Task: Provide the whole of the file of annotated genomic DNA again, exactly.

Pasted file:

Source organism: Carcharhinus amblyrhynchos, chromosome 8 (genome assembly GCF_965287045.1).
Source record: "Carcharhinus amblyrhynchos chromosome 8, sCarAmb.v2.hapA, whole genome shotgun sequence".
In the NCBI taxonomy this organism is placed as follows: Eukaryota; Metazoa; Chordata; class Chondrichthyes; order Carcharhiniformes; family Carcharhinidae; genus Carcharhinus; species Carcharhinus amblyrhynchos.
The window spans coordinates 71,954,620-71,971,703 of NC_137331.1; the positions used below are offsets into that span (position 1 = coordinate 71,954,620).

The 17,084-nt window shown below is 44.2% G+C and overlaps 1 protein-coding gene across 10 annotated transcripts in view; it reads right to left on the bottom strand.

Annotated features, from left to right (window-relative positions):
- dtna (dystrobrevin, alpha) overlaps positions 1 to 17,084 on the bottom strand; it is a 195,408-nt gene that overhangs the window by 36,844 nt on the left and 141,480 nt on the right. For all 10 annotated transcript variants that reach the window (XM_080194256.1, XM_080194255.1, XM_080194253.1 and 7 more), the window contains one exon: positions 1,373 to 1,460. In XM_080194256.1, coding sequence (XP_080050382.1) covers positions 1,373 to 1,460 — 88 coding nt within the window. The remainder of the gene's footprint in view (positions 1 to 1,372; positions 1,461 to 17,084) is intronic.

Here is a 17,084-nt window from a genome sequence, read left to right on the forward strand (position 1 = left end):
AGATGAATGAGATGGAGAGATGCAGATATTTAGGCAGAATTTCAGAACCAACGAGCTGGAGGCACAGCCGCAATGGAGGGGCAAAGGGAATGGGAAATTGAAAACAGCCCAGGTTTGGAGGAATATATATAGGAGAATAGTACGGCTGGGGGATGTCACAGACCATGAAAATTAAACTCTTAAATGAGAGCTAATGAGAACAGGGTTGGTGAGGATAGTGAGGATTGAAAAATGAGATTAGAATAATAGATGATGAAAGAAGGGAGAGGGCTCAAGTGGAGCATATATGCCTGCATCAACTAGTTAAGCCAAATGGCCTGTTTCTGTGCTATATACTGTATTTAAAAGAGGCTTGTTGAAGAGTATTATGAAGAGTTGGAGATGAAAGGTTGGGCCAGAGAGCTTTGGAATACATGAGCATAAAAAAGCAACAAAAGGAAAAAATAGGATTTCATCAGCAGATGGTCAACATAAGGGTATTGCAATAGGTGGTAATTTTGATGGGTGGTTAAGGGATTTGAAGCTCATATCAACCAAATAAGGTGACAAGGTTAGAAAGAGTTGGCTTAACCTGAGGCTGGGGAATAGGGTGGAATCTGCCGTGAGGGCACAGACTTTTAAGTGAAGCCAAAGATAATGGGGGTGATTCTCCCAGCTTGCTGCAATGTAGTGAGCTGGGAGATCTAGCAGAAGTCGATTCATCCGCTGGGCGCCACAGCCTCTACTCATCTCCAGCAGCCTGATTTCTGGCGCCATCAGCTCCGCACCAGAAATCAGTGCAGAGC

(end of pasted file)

Source organism: Carcharhinus amblyrhynchos, chromosome 8 (genome assembly GCF_965287045.1).
Source record: "Carcharhinus amblyrhynchos chromosome 8, sCarAmb.v2.hapA, whole genome shotgun sequence".
In the NCBI taxonomy this organism is placed as follows: Eukaryota; Metazoa; Chordata; class Chondrichthyes; order Carcharhiniformes; family Carcharhinidae; genus Carcharhinus; species Carcharhinus amblyrhynchos.
The window spans coordinates 71,954,620-71,971,703 of NC_137331.1; the positions used below are offsets into that span (position 1 = coordinate 71,954,620).

The 17,084-nt window shown below is 44.2% G+C and overlaps 1 protein-coding gene across 10 annotated transcripts in view; it reads right to left on the bottom strand.

Annotated features, from left to right (window-relative positions):
- dtna (dystrobrevin, alpha) overlaps positions 1 to 17,084 on the bottom strand; it is a 195,408-nt gene that overhangs the window by 36,844 nt on the left and 141,480 nt on the right. For all 10 annotated transcript variants that reach the window (XM_080194256.1, XM_080194255.1, XM_080194253.1 and 7 more), the window contains one exon: positions 1,373 to 1,460. In XM_080194256.1, coding sequence (XP_080050382.1) covers positions 1,373 to 1,460 — 88 coding nt within the window. The remainder of the gene's footprint in view (positions 1 to 1,372; positions 1,461 to 17,084) is intronic.

Here is a 17,084-nt window from a genome sequence, read left to right on the forward strand (position 1 = left end):
AGATGAATGAGATGGAGAGATGCAGATATTTAGGCAGAATTTCAGAACCAACGAGCTGGAGGCACAGCCGCAATGGAGGGGCAAAGGGAATGGGAAATTGAAAACAGCCCAGGTTTGGAGGAATATATATAGGAGAATAGTACGGCTGGGGGATGTCACAGACCATGAAAATTAAACTCTTAAATGAGAGCTAATGAGAACAGGGTTGGTGAGGATAGTGAGGATTGAAAAATGAGATTAGAATAATAGATGATGAAAGAAGGGAGAGGGCTCAAGTGGAGCATATATGCCTGCATCAACTAGTTAAGCCAAATGGCCTGTTTCTGTGCTATATACTGTATTTAAAAGAGGCTTGTTGAAGAGTATTATGAAGAGTTGGAGATGAAAGGTTGGGCCAGAGAGCTTTGGAATACATGAGCATAAAAAAGCAACAAAAGGAAAAAATAGGATTTCATCAGCAGATGGTCAACATAAGGGTATTGCAATAGGTGGTAATTTTGATGGGTGGTTAAGGGATTTGAAGCTCATATCAACCAAATAAGGTGACAAGGTTAGAAAGAGTTGGCTTAACCTGAGGCTGGGGAATAGGGTGGAATCTGCCGTGAGGGCACAGACTTTTAAGTGAAGCCAAAGATAATGGGGGTGATTCTCCCAGCTTGCTGCAATGTAGTGAGCTGGGAGATCTAGCAGAAGTCGATTCATCCGCTGGGCGCCACAGCCTCTACTCATCTCCAGCAGCCTGATTTCTGGCGCCATCAGCTCCGCACCAGAAATCAGTGCAGAGC